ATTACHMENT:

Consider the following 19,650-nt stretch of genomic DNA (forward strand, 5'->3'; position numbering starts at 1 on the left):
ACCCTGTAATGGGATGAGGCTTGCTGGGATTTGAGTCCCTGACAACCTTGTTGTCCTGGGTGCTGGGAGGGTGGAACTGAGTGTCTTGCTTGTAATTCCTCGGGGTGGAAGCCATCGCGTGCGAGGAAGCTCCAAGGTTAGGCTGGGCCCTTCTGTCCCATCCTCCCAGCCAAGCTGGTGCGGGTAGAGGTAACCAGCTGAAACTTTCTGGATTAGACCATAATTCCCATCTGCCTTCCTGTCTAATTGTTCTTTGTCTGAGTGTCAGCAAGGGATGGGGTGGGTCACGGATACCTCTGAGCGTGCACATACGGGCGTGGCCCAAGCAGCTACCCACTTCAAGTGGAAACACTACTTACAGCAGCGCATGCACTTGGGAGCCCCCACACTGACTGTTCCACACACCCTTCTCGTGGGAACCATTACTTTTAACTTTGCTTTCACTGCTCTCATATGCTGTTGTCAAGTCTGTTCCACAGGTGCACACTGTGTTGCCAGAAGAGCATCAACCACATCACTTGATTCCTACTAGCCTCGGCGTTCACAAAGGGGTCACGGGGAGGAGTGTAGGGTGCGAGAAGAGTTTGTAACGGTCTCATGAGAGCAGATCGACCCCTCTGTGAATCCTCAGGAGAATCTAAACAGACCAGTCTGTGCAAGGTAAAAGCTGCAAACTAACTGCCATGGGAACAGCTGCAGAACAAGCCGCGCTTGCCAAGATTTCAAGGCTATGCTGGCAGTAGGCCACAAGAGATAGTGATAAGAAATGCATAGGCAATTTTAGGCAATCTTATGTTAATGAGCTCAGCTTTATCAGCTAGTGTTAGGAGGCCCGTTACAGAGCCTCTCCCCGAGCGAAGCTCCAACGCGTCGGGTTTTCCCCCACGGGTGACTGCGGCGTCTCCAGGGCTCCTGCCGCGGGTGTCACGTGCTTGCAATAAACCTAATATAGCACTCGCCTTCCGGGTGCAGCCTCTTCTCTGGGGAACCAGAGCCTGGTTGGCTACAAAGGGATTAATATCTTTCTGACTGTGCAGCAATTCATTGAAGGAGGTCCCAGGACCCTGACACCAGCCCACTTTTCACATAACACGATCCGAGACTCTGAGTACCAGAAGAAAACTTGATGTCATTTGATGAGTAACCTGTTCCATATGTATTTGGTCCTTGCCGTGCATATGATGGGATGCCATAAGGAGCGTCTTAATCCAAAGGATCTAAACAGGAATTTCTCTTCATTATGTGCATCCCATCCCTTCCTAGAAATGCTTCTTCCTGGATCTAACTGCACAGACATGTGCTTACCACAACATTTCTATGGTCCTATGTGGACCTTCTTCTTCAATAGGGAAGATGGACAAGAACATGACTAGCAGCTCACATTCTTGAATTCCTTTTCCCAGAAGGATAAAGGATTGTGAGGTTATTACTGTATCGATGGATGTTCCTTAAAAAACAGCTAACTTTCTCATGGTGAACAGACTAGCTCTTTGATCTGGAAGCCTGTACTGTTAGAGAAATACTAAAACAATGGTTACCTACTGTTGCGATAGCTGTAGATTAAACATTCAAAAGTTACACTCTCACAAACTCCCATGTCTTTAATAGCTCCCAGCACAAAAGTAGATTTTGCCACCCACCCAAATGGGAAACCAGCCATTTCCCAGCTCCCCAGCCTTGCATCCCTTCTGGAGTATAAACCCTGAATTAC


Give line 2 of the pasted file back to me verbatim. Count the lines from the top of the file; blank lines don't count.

ACCCTGTAATGGGATGAGGCTTGCTGGGATTTGAGTCCCTGACAACCTTGTTGTCCTGGGTGCTGGGAGGGTGGAACTGAGTGTCTTGCTTGTAATTCCTCGGGGTGGAAGCCATCGCGTGCGAGGAAGCTCCAAGGTTAGGCTGGGCCCTTCTGTCCCATCCTCCCAGCCAAGCTGGTGCGGGTAGAGGTAACCAGCTGAAACTTTCTGGATTAGACCATAATTCCCATCTGCCTTCCTGTCTAATTGTTCTTTGTCTGAGTGTCAGCAAGGGATGGGGTGGGTCACGGATACCTCTGAGCGTGCACATACGGGCGTGGCCCAAGCAGCTACCCACTTCAAGTGGAAACACTACTTACAGCAGCGCATGCACTTGGGAGCCCCCACACTGACTGTTCCACACACCCTTCTCGTGGGAACCATTACTTTTAACTTTGCTTTCACTGCTCTCATATGCTGTTGTCAAGTCTGTTCCACAGGTGCACACTGTGTTGCCAGAAGAGCATCAACCACATCACTTGATTCCTACTAGCCTCGGCGTTCACAAAGGGGTCACGGGGAGGAGTGTAGGGTGCGAGAAGAGTTTGTAACGGTCTCATGAGAGCAGATCGACCCCTCTGTGAATCCTCAGGAGAATCTAAACAGACCAGTCTGTGCAAGGTAAAAGCTGCAAACTAACTGCCATGGGAACAGCTGCAGAACAAGCCGCGCTTGCCAAGATTTCAAGGCTATGCTGGCAGTAGGCCACAAGAGATAGTGATAAGAAATGCATAGGCAATTTTAGGCAATCTTATGTTAATGAGCTCAGCTTTATCAGCTAGTGTTAGGAGGCCCGTTACAGAGCCTCTCCCCGAGCGAAGCTCCAACGCGTCGGGTTTTCCCCCACGGGTGACTGCGGCGTCTCCAGGGCTCCTGCCGCGGGTGTCACGTGCTTGCAATAAACCTAATATAGCACTCGCCTTCCGGGTGCAGCCTCTTCTCTGGGGAACCAGAGCCTGGTTGGCTACAAAGGGATTAATATCTTTCTGACTGTGCAGCAATTCATTGAAGGAGGTCCCAGGACCCTGACACCAGCCCACTTTTCACATAACACGATCCGAGACTCTGAGTACCAGAAGAAAACTTGATGTCATTTGATGAGTAACCTGTTCCATATGTATTTGGTCCTTGCCGTGCATATGATGGGATGCCATAAGGAGCGTCTTAATCCAAAGGATCTAAACAGGAATTTCTCTTCATTATGTGCATCCCATCCCTTCCTAGAAATGCTTCTTCCTGGATCTAACTGCACAGACATGTGCTTACCACAACATTTCTATGGTCCTATGTGGACCTTCTTCTTCAATAGGGAAGATGGACAAGAACATGACTAGCAGCTCACATTCTTGAATTCCTTTTCCCAGAAGGATAAAGGATTGTGAGGTTATTACTGTATCGATGGATGTTCCTTAAAAAACAGCTAACTTTCTCATGGTGAACAGACTAGCTCTTTGATCTGGAAGCCTGTACTGTTAGAGAAATACTAAAACAATGGTTACCTACTGTTGCGATAGCTGTAGATTAAACATTCAAAAGTTACACTCTCACAAACTCCCATGTCTTTAATAGCTCCCAGCACAAAAGTAGATTTTGCCACCCACCCAAATGGGAAACCAGCCATTTCCCAGCTCCCCAGCCTTGCATCCCTTCTGGAGTATAAACCCTGAATTAC